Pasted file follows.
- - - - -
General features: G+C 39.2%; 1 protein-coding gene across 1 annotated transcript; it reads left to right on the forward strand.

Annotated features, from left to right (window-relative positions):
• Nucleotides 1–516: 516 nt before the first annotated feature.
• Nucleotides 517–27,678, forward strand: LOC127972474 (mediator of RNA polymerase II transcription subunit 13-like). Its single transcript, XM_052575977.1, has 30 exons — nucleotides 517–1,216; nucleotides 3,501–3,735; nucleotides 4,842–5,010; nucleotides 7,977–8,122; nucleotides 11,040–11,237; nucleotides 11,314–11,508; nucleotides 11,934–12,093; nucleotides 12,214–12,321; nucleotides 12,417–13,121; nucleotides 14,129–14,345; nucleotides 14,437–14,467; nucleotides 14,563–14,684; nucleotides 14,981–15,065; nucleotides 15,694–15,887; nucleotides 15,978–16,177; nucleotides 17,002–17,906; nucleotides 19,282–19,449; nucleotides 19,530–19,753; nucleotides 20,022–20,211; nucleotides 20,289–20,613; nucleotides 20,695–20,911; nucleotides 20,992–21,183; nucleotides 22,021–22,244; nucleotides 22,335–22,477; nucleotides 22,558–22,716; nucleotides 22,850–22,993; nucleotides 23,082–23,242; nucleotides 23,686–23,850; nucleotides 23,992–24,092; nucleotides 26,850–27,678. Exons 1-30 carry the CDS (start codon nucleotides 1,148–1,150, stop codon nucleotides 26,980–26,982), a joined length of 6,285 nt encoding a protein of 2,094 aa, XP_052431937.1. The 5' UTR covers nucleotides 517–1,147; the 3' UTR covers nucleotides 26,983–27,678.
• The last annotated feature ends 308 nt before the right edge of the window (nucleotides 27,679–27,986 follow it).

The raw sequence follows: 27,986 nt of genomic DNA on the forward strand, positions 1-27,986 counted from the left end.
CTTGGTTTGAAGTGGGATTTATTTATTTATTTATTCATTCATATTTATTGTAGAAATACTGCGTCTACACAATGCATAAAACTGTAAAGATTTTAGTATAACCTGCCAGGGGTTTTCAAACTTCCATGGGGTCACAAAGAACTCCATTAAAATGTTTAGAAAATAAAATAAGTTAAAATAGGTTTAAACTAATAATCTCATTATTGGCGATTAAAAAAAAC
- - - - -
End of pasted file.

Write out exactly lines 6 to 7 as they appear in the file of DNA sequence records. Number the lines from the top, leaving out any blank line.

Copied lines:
The raw sequence follows: 27,986 nt of genomic DNA on the forward strand, positions 1-27,986 counted from the left end.
CTTGGTTTGAAGTGGGATTTATTTATTTATTTATTCATTCATATTTATTGTAGAAATACTGCGTCTACACAATGCATAAAACTGTAAAGATTTTAGTATAACCTGCCAGGGGTTTTCAAACTTCCATGGGGTCACAAAGAACTCCATTAAAATGTTTAGAAAATAAAATAAGTTAAAATAGGTTTAAACTAATAATCTCATTATTGGCGATTAAAAAAAAC